Configurable mixed-signal ICs and asynchronous state machines can optimize embedded designs

February 07, 2017 // By Mike Noonen, John McDonald, Nathan John
Configurable ICs can make lower power, more secure and easier-to-implement alternatives to MCUs, argue executives from Silego Technologies.

Abstract – There are always external components surrounding an embedded System on a Chip. This paper describes a new category of semiconductors based on advanced circuit design and non-volatile memory, Configurable Mixed-signal ICs, (CMICs). CMIC offer a better way to implement the unavoidable standard analog, logic and discretes. In many cases, embedded microcontrollers can be replaced with much lower power and more secure CMIC Asynchronous State Machines.

Keywords: Configurable Mixed-signal IC, Asynchronous State Machine, System on a Chip, CMIC, ASM, SoC, MCU


I. Introduction

Systems on a Chip for embedded devices offer an astounding level of integration. Advanced processes give SoC and MCU developers plenty of transistors to work with. These devices can integrate multi-core processors, wireless connectivity, memory as well as graphics controllers.

However, even the most sophisticated and highly integrated SoC or MCU requires some external circuitry for power management, human interface or connecting to sensors. As a result, there are almost always comparators, op amps, level shifters, various logic and discrete transistors scattered across a design. These SoCs are almost never truly systems on a chip.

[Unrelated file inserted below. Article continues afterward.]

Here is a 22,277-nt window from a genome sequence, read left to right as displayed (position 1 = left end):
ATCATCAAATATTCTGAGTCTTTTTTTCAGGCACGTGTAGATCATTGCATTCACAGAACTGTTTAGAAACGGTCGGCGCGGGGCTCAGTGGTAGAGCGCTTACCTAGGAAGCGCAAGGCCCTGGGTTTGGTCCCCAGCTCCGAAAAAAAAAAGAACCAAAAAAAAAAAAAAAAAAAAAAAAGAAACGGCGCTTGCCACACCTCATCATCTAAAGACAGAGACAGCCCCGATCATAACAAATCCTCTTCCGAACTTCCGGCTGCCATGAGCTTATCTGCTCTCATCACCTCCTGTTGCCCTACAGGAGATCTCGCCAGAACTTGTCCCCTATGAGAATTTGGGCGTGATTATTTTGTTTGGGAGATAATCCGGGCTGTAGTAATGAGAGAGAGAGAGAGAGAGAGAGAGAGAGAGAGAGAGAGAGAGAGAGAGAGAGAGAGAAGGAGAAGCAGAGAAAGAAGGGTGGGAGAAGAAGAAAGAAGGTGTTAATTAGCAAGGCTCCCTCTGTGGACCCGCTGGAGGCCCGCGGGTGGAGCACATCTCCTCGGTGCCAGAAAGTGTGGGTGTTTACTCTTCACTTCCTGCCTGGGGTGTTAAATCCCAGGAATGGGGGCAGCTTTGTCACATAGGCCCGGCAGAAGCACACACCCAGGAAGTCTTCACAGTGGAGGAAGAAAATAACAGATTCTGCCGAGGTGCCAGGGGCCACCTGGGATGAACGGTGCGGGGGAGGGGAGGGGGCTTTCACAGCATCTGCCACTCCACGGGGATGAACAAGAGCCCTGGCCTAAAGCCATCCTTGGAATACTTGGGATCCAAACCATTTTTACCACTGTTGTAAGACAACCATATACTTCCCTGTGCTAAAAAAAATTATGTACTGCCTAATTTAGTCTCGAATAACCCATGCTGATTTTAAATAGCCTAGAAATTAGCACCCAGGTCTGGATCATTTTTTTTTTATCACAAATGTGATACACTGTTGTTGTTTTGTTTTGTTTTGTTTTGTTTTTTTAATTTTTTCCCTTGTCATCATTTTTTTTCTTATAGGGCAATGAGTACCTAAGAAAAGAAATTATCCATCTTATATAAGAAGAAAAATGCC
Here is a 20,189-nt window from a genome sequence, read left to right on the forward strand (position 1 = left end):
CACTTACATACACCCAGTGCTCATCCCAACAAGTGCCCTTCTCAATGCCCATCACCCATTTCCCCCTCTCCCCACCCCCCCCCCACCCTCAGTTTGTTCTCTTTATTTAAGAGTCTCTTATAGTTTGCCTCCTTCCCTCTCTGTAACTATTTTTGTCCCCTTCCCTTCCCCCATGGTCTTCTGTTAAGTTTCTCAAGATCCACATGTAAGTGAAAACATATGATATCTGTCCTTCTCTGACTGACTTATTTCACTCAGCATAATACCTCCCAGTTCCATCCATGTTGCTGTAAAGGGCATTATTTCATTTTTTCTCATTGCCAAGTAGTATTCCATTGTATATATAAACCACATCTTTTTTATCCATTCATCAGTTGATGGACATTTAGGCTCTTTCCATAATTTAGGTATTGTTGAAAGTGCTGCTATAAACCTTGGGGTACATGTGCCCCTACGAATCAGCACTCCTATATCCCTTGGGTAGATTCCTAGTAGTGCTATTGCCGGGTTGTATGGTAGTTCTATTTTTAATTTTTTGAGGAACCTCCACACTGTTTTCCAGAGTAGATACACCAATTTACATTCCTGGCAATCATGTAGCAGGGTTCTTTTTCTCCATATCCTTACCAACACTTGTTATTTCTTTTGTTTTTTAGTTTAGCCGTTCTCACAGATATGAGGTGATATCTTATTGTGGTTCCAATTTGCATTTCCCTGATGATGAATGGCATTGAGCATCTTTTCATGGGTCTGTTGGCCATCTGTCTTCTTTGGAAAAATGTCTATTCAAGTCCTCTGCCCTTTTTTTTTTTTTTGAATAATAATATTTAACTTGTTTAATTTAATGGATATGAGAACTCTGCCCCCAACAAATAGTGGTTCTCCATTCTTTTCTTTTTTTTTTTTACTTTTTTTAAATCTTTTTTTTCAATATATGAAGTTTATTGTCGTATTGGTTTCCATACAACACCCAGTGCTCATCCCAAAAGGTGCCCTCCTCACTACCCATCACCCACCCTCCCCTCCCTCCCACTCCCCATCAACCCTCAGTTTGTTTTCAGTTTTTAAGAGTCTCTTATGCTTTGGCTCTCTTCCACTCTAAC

In some cases, the support logic needed can be swept up into a low-end FPGA. But usually this is a expensive addition to a bill of materials and is not a cost saving over discrete components. It is also an inadequate solution since an FPGA cannot address the entire external circuit, namely the analog or discrete components.

For an embedded device, this challenge will be even more pronounced as an MCU or SoC cannot address all the possible sensor, power, and connectivity options. This is further complicated by the fact that any one embedded device will be much lower- volume than an SoC for a mobile phone application. Therefore, a typical MCU or SoC vendor will not be justified in spending the large sums needed to design and fabricate a device to support all the necessary permutations and integrate the required surrounding support circuitry.

So, are designers forced to put up with sub-optimal designs with stray logic, overpriced analog and space-consuming discretes? Will the next generation of embedded devices surrender valuable space (which takes away from more valuable battery volume) and be burdened by a bloated bill of materials?

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